Top 10 Green Cars of 2014

Jason Siu
by Jason Siu

Thinking of going green with your daily commute? There are dozens of options available in today’s market for an eco-friendly car and if you’re curious on which ones are greenest, you’ve come to the right place.

The Green Car Guide compiled by the Automobile Association of America (AAA) has released its top 10 Green Car list, which includes five clean diesels, three electric vehicles and a pair of hybrids. This year’s Green Car Guide reviewed a total of 83 hybrids, electric cars, CNG-powered cars, clean diesels and partial zero-emissions vehicles to determine its top 10 list. All vehicles were tested and evaluated in 13 categories including emissions, fuel economy, acceleration, handling and other factors.

Surprisingly, you won’t be seeing the Chevrolet Volt on the list, while other vehicles might not come as a surprise.

Powered by a 3.0-liter V6 turbo-diesel engine, the Audi A6 TDI Quattro Tiptronic is one of several clean diesel vehicles that make it onto the list. With 240 hp and 428 lb-ft of torque available to its driver, the A6 TDI manages a respectable 24 mpg in the city and 38 mpg on the highway for a 29-mpg combined rating. Priced from $58,395 for the 2014 model year, the A6 TDI is an attractive option for luxury sedan shoppers looking to go green.

SEE ALSO: 2014 Audi A6 TDI vs BMW 535d

Available with a starting price of $52,325, the Mercedes-Benz E250 BlueTEC is powered by a 2.1-liter turbocharged diesel four-cylinder engine with 195 hp and 369 lb-ft of torque. The luxury sedan is rated at 28 mpg in the city and an impressive 42 mpg on the highway. In 4MATIC trim, the E250 BlueTEC’s fuel economy suffers, with a 27-mpg city, 38-mpg highway rating. According to the German automaker, the diesel-powered E-Class sedan hits 60 mph from a standstill in 7.9 seconds.

SEE ALSO: 2014 Mercedes E250 BlueTEC Rated at 45-MPG Highway

The larger 2014 Audi A8L TDI has the same 3.0-liter turbo-diesel V6 found in the other TDI models, but under the hood of the A8L, it produces 406 lb-ft of torque rather than 428 lb-ft (A6 TDI). Its horsepower rating is identical however at 240 hp, but all the extra roominess comes with a starting price of $83,395. Fuel economy for such a large, luxury sedan is a respectable 24 mpg in the city and 36 mpg on the highway, though the A8L TDI is the slowest member of the A8 family, accelerating to 60 mph in 6.4 seconds.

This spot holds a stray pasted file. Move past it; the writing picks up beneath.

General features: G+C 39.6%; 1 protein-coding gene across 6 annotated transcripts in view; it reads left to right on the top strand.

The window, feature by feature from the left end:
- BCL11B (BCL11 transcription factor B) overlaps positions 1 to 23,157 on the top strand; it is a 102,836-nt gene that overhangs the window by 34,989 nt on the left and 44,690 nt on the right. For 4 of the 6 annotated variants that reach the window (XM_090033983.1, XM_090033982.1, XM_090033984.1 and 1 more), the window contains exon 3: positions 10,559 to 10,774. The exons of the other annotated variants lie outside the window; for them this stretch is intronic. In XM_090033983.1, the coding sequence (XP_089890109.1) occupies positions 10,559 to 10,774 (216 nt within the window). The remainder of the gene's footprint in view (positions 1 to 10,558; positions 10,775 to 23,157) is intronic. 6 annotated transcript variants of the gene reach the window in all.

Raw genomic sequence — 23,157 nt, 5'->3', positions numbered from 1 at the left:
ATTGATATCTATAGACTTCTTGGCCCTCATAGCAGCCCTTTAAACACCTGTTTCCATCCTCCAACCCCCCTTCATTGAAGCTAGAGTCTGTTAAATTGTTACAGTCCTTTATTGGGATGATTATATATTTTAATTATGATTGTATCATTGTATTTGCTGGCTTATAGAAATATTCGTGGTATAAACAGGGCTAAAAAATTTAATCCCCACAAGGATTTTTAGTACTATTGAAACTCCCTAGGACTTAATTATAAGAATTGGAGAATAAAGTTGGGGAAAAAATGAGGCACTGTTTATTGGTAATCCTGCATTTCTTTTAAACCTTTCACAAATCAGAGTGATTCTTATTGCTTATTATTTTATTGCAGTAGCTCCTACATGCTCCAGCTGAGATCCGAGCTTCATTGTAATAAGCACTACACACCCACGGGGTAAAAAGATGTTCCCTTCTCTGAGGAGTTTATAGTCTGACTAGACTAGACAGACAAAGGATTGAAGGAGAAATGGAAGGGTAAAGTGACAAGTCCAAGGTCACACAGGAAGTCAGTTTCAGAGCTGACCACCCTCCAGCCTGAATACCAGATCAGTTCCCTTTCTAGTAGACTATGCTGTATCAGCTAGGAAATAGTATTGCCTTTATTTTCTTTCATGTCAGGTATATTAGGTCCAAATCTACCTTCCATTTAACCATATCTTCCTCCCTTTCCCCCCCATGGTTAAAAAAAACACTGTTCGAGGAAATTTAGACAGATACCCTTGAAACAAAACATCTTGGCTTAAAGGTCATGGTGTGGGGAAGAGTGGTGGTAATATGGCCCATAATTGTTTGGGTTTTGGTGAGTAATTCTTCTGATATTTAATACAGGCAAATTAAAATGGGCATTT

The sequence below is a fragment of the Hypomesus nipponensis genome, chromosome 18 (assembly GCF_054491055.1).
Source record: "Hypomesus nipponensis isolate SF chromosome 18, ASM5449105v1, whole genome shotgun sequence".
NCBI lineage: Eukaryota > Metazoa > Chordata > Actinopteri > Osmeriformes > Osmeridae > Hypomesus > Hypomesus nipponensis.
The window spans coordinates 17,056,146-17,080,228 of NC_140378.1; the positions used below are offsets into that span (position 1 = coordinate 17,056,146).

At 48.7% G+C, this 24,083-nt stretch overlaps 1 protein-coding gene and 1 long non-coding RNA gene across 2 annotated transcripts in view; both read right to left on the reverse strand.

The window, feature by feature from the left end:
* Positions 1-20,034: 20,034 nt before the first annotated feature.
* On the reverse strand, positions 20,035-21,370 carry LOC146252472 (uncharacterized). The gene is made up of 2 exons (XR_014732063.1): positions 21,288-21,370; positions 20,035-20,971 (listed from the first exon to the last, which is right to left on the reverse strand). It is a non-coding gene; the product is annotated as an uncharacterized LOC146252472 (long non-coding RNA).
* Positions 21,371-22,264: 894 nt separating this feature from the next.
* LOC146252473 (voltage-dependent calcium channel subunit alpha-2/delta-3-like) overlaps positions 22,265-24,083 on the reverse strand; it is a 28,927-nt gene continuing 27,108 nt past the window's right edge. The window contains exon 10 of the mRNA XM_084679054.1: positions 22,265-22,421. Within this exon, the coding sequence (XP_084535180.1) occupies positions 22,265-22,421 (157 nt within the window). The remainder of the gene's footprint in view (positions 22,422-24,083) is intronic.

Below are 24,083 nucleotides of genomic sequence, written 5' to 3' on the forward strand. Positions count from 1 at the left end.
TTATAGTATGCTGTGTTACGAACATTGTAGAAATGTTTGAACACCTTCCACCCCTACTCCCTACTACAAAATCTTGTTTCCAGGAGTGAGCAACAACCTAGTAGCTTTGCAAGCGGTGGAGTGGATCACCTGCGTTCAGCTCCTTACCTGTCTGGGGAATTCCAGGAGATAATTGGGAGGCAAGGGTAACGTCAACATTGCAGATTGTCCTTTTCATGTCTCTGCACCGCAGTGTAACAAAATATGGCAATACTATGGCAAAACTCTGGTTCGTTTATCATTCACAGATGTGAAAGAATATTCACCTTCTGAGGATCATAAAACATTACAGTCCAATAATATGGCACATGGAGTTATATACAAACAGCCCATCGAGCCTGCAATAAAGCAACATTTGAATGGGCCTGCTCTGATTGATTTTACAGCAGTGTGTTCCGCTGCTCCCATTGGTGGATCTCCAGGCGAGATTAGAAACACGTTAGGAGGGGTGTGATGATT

SEE ALSO: 2014 Audi A8L TDI Review

Continuing with yet another Audi, the 2014 Audi Q5 TDI has the same powerplant as its stablemates and has identical output as the A6 TDI (240 hp, 428 lb-ft of torque). The 3.0-liter V6 turbo-diesel engine is paired to an eight-speed automatic transmission and quattro all-wheel drive while returning 24 mpg in the city and 31 mpg on the highway. Pricing on the 2014 Audi Q5 TDI starts at $47,395.

SEE ALSO: 2014 Audi Q5 TDI Review

If you’re looking for a practical, affordable green car, the 2014 Honda Accord Hybrid is for you. Priced from $29,945, the Honda Accord Hybrid features a 2.0-liter four-cylinder hybrid powertrain with a total system output of 166 hp and 226 lb-ft of torque. Even better, it is rated for 50 mpg in the city and 45 mpg on the highway. Caveat emptor: Consumer Reports recently panned the car for falling far short of that figure.

SEE ALSO: 2014 Honda Accord Hybrid Review

The all-electric Nissan Leaf finds its way into the fifth place spot with a starting price of $29,830. Sporting an 80 kW AC synchronous electric motor that generates 107 hp and 207 lb-ft of torque, the Leaf has a driving range of up to 84 miles and gets an EPA-estimated 126 MPGe in the city and 101 MPGe on the highway. Available options on the Leaf include Charge Package ($1,250), LED headlights and Quick Charge Port Package ($1,630) and the Premium Package ($1,050) which adds Around View Monitor and a Bose Premium audio system.

SEE ALSO: 2013 Nissan Leaf Review

Want a green luxury sedan without owning an Audi? The Lexus GS 450h might appeal to you with its total system output of 338 hp. The Atkinson-cycle V6 hybrid powertrain comes with a 3.5-liter gasoline engine while netting 29 mpg in the city and 34 mpg on the highway. The GS 450h comes at a price however, as the hybrid powertrain commands a premium with a starting price of $61,340.